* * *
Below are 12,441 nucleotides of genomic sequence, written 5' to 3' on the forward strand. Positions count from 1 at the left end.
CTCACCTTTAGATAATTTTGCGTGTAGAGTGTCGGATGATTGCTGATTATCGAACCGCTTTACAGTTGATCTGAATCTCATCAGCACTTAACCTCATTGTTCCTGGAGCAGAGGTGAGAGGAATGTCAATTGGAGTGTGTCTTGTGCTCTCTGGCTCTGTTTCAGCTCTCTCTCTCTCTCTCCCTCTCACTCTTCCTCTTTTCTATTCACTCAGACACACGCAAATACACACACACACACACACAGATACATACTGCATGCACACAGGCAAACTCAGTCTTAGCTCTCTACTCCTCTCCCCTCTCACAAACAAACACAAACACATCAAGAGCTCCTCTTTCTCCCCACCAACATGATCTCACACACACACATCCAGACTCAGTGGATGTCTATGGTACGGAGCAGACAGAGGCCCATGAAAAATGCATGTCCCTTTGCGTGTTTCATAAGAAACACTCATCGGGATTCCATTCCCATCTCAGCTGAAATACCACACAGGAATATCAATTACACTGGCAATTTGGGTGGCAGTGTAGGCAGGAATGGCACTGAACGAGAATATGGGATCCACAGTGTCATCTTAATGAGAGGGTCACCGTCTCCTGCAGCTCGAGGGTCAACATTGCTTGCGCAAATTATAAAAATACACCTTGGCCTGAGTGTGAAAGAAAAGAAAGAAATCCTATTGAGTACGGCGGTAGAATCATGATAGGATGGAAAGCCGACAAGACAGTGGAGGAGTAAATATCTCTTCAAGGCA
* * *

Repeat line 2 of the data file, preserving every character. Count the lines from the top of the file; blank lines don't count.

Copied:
CTCACCTTTAGATAATTTTGCGTGTAGAGTGTCGGATGATTGCTGATTATCGAACCGCTTTACAGTTGATCTGAATCTCATCAGCACTTAACCTCATTGTTCCTGGAGCAGAGGTGAGAGGAATGTCAATTGGAGTGTGTCTTGTGCTCTCTGGCTCTGTTTCAGCTCTCTCTCTCTCTCTCCCTCTCACTCTTCCTCTTTTCTATTCACTCAGACACACGCAAATACACACACACACACACACAGATACATACTGCATGCACACAGGCAAACTCAGTCTTAGCTCTCTACTCCTCTCCCCTCTCACAAACAAACACAAACACATCAAGAGCTCCTCTTTCTCCCCACCAACATGATCTCACACACACACATCCAGACTCAGTGGATGTCTATGGTACGGAGCAGACAGAGGCCCATGAAAAATGCATGTCCCTTTGCGTGTTTCATAAGAAACACTCATCGGGATTCCATTCCCATCTCAGCTGAAATACCACACAGGAATATCAATTACACTGGCAATTTGGGTGGCAGTGTAGGCAGGAATGGCACTGAACGAGAATATGGGATCCACAGTGTCATCTTAATGAGAGGGTCACCGTCTCCTGCAGCTCGAGGGTCAACATTGCTTGCGCAAATTATAAAAATACACCTTGGCCTGAGTGTGAAAGAAAAGAAAGAAATCCTATTGAGTACGGCGGTAGAATCATGATAGGATGGAAAGCCGACAAGACAGTGGAGGAGTAAATATCTCTTCAAGGCA